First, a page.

The two main forms of Foulbroed are European Foulbroed (EVB) and American Foulbroed (AVB). European foulbrood can be controlled with antibiotics and the removal of infected combs, American foulbrood cannot be controlled at the moment.
Cause 4: Pesticides
In order to be able to produce as much as possible, pesticides are used in agriculture. Ironically, this could drastically reduce production. The pesticides also affect pollinators. Pesticides are thoroughly tested before they can be used. They should not harm bees. However, the regulations only consider short-term effects. Bees can die days or weeks after exposure to pesticides. In addition, pesticides accumulate in the hive. Larvae that grow up in polluted combs grow on average 10 centimeters shorter.
Certain pesticides have already been banned because of their effect on bees. Unfortunately, not enough is known about all pesticides. In particular, the long-term effects, the effects of colony accumulation and the effects of pesticides combined with other factors have not yet been studied enough.
Cause 5: One-sided food
Where in the past many different flowers could be found, both on fields and in vacant lots, nowadays fewer and fewer different flowers can be found. Proteins in particular are a problem, which bees can only get from pollen. The more different flowers, the more different nutrients bees take in.
This is a big problem, but anyone can help find a solution. Sow some wild flower seeds in the garden or in a container. Various flowers can also be placed along roadsides. Field edges are increasingly being designed to be bee-friendly.
Causes: everything together
The big problem is that not one of these causes is at play, but that everything plays together. Bee colonies are attacked from all sides by bacteria, parasites and pesticides. In addition, they are already weakened by lack of food. A healthy bee colony can easily fight off an infection, but if it is already weakened, this is no longer possible. At the end of a winter, it turns out that too few bees have survived to sustain the population.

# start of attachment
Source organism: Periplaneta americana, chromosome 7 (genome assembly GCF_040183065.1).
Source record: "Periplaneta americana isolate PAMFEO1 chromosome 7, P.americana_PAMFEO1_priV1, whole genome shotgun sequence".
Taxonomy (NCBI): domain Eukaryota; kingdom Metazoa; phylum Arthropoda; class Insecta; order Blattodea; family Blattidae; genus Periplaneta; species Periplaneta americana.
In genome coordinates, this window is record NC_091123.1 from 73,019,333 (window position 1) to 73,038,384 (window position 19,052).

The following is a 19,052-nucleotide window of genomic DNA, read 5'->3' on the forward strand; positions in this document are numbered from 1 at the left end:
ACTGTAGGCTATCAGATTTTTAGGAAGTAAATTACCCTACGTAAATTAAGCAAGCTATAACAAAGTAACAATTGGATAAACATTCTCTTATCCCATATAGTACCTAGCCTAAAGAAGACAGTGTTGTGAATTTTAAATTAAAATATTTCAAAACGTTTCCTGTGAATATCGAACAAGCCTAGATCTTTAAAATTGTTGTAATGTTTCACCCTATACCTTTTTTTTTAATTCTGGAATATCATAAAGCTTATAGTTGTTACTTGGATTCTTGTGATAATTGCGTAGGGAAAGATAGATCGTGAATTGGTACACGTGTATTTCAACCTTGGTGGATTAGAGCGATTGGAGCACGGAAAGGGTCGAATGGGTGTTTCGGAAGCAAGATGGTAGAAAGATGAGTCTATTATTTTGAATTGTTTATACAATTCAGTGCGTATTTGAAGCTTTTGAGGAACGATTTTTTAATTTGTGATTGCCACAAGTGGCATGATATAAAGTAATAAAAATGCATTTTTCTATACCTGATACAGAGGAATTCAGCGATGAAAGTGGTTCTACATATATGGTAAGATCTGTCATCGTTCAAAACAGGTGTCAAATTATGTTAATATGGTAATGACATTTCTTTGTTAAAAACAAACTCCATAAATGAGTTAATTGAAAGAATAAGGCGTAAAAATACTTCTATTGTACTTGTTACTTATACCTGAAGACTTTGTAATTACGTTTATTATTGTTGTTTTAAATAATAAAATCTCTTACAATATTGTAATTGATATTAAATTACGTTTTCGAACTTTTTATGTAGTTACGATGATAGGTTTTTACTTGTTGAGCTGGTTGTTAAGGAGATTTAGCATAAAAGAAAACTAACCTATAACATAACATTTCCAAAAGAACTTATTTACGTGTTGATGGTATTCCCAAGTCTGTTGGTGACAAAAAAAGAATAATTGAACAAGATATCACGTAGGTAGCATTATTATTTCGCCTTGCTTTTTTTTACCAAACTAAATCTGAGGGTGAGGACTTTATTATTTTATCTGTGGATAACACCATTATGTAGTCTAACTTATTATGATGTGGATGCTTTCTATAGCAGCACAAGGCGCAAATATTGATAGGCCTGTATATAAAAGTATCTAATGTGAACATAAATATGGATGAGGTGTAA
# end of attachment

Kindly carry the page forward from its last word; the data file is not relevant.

Do something yourself
Everyone can do something to help bees. For example, you can sow flower seeds. In this case, provide as many species as possible. Do you have the space and time? Then you can also choose to keep your own bee colony. Wild bees like to have a bee hotel to lay their eggs. It is available ready-to-use at many garden centers, but can also be easily made with different thicknesses of bamboo sticks or other hollow sticks. In short, everyone can help!
Solutions: Will the bee save?
With so many different factors at play, it may seem like a losing battle for the bee. Fortunately, there is still hope. If bee colonies are treated well against varroa and foulbrood, at least a large part of the bee colonies will survive. Pesticide regulations are getting stricter to help these little creatures and different types of flowers are being replanted. If these trends continue, we can continue to enjoy honey and we will not have to pollinate trees with brushes!